Thursday, February 28, 2008
On William F. Buckey Jr.
He died yesterday at the age of 82. He was my first taste of American conservative thinking and for a while I thought that's what all American conservatives are: believers in the inherent superiority of the natural aristocracy of money and class. That type of a conservative was familiar to me from Europe, so I didn't initially realize how rare a species Buckley truly was in the large specimen cabinet of American wingnuts.
Thinking of him as representative also led me astray for some time in assuming that an intellectual debate was the way to converse with the most conservative of Americans. At least you could have talked with Buckley about facts and how to interpret them, I thought.
But Buckley wasn't all about old money and how to pronounce difficult and esoteric terms. He also used to be a racial segregationist and he never stopped being a believer in the idea that the little ladies should be seen but not heard. He wrote a piece in the 1950's about how the Southern whites really love the Southern blacks and how they understand that the blacks are wonderful people, as long as they enter the house through the kitchen door. While his later opinions on race were somewhat more moderate, reading that piece struck me as a good candidate for those substitution games: replace the word "blacks" with the word "women" and you get a nice, tight summary of one particular type of conservative sexism today.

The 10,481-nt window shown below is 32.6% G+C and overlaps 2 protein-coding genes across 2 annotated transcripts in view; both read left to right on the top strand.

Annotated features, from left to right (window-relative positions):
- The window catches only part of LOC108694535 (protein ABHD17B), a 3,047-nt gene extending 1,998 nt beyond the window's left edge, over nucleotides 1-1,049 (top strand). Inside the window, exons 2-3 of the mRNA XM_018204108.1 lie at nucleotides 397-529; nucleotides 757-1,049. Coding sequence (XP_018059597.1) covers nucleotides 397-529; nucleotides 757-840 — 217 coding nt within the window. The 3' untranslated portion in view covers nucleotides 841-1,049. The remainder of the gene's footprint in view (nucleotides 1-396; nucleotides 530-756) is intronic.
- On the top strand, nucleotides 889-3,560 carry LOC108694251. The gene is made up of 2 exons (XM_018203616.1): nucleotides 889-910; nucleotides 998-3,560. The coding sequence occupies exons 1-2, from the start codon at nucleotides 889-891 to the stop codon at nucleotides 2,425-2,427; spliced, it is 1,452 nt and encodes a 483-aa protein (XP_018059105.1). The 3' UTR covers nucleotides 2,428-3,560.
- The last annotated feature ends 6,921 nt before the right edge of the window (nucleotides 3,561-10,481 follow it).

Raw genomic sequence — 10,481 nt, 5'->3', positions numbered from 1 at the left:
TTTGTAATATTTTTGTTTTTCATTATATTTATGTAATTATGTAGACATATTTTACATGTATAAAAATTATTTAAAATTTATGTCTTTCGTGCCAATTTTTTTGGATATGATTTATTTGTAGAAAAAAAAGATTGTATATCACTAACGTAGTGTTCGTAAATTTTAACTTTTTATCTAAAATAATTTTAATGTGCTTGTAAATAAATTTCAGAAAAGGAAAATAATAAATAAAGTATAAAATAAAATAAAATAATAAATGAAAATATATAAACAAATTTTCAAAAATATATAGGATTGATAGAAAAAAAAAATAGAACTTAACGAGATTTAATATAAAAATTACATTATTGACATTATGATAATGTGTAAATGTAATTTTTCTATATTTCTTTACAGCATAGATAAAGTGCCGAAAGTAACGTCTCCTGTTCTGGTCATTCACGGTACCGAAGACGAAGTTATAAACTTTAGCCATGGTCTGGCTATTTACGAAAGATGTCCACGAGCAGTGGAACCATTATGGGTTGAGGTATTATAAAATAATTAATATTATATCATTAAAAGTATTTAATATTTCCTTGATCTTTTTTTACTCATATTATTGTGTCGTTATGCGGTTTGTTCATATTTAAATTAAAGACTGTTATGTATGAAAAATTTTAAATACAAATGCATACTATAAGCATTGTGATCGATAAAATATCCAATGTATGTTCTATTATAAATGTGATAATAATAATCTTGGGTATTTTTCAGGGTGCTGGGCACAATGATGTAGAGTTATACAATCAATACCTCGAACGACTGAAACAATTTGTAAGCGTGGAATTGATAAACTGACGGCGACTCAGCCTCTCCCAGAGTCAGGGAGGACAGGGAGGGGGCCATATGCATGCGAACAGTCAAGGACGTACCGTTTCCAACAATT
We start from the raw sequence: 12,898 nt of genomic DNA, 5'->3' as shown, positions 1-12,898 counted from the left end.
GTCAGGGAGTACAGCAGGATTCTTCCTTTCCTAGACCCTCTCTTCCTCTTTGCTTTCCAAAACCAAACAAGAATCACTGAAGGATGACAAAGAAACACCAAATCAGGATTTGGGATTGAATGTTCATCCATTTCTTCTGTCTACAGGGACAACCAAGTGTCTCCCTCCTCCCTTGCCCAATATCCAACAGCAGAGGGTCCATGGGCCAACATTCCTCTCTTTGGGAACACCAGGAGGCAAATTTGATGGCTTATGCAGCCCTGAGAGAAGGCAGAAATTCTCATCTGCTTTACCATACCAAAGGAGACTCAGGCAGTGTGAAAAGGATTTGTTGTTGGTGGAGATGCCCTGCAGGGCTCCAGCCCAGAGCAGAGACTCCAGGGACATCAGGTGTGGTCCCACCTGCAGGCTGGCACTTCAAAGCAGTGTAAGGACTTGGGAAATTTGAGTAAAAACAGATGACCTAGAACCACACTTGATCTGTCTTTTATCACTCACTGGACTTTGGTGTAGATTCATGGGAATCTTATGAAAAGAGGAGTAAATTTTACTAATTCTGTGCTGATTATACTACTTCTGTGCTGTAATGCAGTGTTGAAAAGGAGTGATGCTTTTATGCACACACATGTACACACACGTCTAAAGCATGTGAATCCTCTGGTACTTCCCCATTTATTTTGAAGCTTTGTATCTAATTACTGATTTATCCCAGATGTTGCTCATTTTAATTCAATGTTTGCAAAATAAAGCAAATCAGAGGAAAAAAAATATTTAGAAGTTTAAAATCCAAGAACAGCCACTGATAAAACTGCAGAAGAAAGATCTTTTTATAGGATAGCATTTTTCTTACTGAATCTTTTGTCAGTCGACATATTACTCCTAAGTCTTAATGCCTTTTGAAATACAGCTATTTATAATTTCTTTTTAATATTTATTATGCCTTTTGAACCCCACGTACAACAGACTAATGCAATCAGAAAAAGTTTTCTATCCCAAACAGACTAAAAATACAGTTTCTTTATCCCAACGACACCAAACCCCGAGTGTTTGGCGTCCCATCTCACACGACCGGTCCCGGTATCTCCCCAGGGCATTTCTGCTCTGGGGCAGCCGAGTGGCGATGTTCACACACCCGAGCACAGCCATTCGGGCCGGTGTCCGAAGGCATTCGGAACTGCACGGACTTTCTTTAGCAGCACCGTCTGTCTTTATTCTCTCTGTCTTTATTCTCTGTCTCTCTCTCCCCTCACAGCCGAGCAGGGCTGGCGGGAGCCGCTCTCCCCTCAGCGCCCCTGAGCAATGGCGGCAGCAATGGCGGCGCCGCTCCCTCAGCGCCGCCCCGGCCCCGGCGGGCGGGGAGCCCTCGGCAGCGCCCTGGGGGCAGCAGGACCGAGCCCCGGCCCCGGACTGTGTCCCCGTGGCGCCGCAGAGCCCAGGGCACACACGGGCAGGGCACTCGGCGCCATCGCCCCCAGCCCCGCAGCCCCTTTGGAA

I gather that Buckley wasn't happy about the way the Republican Party had changed since the 1970's (what with the unwashed masses of fundamentalists being allowed in), though I'm sure he understood that a base consisting of only people with inherited money and a good education would not have had enough votes to make any type of difference.
There aren't many conservatives of the Buckley type left. William Kristol comes to mind as a possible heir, though Kristol is much less bothered with facts.